In this introductory chapter, we present a number of elementary concepts
and propositions on semigroups, most of which will be indispensable for the
remainder of the book. This chapter has also been written with the aim of
giving the casual reader a broad survey of the subject which is also well-
rounded and not too superficial. This explains why certain topics are treated
here, which could well have been postponed to later chapters (especially in the
later sections of this chapter).
1.1 BASIC DEFINITIONS
A binary operation on a set S is a mapping oiSxS into S, where S x 8 is the
set of all ordered pairs of elements of 8. If the mapping is denoted by a dot
(•), the image in S of the element (a, b) of S x S (a and b in S) will be denoted
by a-b. Frequently we shall omit the dot, writing ah for a b. Other
symbols which we may use to denote binary operations are -f, °, and *.
A groupoid is a system 8( •) consisting of a non-empty set 8 together with a
binary operation (•) on S. We shall usually write 8 instead of S( •) when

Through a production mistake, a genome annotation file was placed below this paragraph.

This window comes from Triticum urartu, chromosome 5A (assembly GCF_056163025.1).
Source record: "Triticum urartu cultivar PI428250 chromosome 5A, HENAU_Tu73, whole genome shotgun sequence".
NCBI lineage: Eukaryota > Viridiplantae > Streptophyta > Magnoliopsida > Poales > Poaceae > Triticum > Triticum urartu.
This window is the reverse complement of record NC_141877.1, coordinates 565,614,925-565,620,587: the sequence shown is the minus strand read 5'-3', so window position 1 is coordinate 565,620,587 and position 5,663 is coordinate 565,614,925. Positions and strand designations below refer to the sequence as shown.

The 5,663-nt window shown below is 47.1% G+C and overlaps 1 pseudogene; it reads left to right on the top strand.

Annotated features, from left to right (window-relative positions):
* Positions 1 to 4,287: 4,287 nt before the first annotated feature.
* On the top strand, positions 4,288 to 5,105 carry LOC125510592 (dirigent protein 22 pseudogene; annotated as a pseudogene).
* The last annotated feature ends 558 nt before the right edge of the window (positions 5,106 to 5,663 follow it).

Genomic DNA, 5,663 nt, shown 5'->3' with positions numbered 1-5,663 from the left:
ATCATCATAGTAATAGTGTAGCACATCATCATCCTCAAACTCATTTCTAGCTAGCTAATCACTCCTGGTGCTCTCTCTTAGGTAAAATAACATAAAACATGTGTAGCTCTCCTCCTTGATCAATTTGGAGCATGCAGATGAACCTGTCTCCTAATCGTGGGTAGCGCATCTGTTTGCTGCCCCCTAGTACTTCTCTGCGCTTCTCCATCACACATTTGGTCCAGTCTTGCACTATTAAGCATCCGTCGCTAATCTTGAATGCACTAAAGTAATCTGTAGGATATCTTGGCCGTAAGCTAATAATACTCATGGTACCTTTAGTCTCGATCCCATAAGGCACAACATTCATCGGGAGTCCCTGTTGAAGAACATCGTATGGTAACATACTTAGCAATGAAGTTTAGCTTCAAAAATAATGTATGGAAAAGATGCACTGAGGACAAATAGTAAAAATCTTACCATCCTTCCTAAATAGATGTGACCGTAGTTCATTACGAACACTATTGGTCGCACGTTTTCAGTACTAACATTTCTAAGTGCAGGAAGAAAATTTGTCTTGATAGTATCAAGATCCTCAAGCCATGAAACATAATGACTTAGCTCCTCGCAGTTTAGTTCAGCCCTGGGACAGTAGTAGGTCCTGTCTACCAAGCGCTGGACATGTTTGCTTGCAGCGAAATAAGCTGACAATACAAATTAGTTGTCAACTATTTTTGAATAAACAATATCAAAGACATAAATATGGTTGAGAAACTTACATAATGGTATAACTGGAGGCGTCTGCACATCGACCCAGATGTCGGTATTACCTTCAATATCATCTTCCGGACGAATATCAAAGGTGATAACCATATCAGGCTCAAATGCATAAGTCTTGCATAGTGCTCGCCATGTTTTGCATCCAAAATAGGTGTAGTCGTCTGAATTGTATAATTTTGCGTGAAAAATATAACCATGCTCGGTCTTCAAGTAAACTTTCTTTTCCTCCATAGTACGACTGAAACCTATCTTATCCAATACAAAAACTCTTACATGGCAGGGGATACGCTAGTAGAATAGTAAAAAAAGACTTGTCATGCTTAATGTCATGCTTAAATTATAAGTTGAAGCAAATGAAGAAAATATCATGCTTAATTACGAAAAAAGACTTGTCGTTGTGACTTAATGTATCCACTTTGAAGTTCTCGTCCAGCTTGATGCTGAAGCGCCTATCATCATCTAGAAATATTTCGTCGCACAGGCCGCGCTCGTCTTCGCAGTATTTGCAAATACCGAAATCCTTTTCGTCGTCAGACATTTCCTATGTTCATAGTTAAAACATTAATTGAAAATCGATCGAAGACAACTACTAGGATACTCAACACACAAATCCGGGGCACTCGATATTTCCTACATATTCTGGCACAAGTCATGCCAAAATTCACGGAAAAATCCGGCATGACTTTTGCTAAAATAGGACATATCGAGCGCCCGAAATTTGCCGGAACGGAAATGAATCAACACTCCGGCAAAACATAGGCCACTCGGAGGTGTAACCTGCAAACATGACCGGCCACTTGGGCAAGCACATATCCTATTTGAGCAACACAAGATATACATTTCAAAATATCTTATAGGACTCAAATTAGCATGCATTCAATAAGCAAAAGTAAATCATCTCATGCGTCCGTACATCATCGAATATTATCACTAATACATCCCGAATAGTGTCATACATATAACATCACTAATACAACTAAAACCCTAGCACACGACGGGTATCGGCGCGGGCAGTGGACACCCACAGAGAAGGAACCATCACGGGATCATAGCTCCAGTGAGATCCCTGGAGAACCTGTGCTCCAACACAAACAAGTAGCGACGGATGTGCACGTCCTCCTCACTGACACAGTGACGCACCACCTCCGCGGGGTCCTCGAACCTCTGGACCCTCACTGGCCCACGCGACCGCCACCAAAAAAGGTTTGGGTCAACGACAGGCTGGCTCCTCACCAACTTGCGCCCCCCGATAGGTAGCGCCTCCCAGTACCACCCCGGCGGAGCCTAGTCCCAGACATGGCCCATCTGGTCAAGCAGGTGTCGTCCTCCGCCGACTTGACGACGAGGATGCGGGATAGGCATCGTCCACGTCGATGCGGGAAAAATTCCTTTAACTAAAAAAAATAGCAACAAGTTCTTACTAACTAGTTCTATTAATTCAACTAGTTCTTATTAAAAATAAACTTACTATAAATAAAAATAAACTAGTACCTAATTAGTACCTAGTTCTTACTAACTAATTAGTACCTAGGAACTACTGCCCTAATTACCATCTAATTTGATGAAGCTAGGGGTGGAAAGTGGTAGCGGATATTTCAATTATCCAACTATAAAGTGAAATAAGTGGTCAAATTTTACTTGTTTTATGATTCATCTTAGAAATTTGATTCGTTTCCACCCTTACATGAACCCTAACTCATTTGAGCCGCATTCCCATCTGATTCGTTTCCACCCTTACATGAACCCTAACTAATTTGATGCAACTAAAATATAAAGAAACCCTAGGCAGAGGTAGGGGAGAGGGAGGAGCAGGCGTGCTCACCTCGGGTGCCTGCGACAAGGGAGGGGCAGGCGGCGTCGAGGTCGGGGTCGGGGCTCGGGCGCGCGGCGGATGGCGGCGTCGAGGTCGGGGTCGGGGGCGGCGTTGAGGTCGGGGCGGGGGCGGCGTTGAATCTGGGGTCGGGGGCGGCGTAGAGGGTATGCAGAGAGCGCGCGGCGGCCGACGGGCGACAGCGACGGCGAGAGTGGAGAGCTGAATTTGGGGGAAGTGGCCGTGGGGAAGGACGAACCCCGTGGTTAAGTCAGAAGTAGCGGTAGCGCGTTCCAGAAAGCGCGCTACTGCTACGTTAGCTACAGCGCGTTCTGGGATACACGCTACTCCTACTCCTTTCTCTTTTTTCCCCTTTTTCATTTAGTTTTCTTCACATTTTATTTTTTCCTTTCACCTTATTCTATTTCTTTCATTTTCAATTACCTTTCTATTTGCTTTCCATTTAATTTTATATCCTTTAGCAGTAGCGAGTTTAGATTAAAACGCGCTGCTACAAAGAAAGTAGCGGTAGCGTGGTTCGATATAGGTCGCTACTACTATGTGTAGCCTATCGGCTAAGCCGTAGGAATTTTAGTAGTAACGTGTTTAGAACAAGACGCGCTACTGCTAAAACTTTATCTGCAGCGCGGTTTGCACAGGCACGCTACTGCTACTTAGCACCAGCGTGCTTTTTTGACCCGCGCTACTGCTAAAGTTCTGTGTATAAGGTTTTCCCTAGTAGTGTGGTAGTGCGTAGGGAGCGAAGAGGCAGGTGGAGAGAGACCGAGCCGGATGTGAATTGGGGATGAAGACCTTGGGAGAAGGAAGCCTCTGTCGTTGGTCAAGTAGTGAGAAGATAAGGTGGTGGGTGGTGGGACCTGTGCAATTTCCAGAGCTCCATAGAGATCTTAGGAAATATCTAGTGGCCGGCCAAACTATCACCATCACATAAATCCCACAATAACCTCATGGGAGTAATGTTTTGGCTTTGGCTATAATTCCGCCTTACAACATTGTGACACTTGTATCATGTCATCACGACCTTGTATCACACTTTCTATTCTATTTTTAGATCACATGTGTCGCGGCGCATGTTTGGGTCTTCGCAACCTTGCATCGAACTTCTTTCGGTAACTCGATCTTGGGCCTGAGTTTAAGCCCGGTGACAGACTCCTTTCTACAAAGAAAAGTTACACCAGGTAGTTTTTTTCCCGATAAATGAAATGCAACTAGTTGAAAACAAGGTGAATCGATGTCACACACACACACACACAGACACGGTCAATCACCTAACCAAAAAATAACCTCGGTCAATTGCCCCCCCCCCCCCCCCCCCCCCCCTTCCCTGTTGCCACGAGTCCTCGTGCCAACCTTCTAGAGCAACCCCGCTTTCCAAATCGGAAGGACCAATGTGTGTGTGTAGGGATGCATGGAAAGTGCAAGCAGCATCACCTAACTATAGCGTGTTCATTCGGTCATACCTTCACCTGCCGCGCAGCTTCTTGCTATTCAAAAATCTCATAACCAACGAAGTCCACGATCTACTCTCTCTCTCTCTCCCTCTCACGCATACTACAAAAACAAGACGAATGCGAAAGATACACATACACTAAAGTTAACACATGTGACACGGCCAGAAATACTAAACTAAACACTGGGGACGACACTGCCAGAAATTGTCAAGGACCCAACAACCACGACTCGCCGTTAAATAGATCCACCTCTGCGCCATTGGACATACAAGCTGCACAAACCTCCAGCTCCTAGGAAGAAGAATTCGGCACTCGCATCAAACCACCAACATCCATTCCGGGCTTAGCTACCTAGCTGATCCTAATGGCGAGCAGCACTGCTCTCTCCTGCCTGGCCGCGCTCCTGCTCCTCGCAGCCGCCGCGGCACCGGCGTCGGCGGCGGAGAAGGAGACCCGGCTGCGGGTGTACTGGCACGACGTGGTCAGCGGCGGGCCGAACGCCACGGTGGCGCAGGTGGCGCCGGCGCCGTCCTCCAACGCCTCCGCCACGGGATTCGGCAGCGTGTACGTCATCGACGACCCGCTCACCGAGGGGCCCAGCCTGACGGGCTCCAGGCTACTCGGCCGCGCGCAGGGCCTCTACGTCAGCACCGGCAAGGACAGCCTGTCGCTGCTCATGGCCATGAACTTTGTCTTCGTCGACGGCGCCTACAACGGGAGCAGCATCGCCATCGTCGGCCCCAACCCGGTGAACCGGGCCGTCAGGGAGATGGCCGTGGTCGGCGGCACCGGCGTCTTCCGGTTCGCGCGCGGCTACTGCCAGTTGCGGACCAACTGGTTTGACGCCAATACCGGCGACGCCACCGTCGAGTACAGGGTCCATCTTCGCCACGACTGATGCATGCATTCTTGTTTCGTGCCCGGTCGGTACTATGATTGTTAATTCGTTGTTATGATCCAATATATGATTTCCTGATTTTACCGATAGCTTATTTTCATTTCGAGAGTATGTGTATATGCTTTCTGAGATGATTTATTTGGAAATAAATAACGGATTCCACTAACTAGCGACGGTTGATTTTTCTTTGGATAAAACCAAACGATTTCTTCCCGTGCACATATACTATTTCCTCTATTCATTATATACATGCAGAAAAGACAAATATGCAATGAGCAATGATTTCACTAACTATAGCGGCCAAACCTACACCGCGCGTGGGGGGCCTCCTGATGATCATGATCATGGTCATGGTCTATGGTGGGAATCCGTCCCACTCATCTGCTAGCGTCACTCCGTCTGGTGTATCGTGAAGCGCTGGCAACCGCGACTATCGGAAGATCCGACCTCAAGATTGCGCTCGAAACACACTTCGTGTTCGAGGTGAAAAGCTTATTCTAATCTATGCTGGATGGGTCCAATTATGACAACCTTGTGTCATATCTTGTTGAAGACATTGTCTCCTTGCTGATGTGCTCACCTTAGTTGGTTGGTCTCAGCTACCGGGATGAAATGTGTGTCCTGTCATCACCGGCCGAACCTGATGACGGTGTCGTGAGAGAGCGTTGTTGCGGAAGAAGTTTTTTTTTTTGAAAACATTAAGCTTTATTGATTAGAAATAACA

there is no danger of ambiguity.
A partial binary operation on a set 8 is a mapping of a non-empty subset of
8 x S into S. By a partial groupoid we shall mean a system S( •) consisting
of a non-empty set 8 together with a partial binary operation (•) on S.
A binary operation (•) on a set S is called associative if a-(b-c) = (a-b)-c
for all a, 6, c in S. A semigroup is a groupoid S( •) such that the operation
(•) is associative. We frequently use the expression, "S is a semigroup with
respect to (•)," to mean that (•) is an associative binary operation on 8.
Frequently this is further abbreviated to "S is a semigroup".
The object of investigation of this book is semigroups and not groupoids
or partial groupoids. The latter more general systems are, however, occa-
sionally useful in the theory of semigroups, and so must be taken into account.
One exception we shall make to the above terminology is the concept of
Brandt groupoid (§3.3), which is really a partial groupoid satisfying several
rather stringent conditions.
By a transformation of a set X we shall mean a single-valued mapping of X
into itself. Except in Chapter 5, we shall denote the image of an element
x of X under a transformation or mapping a by xa (rather than ax or a(x)).
By the product (or iterate or composition) of two transformations a and £ of X
we mean the transformation aj8 defined by x(afi) = (xa)j3 for all x in X (that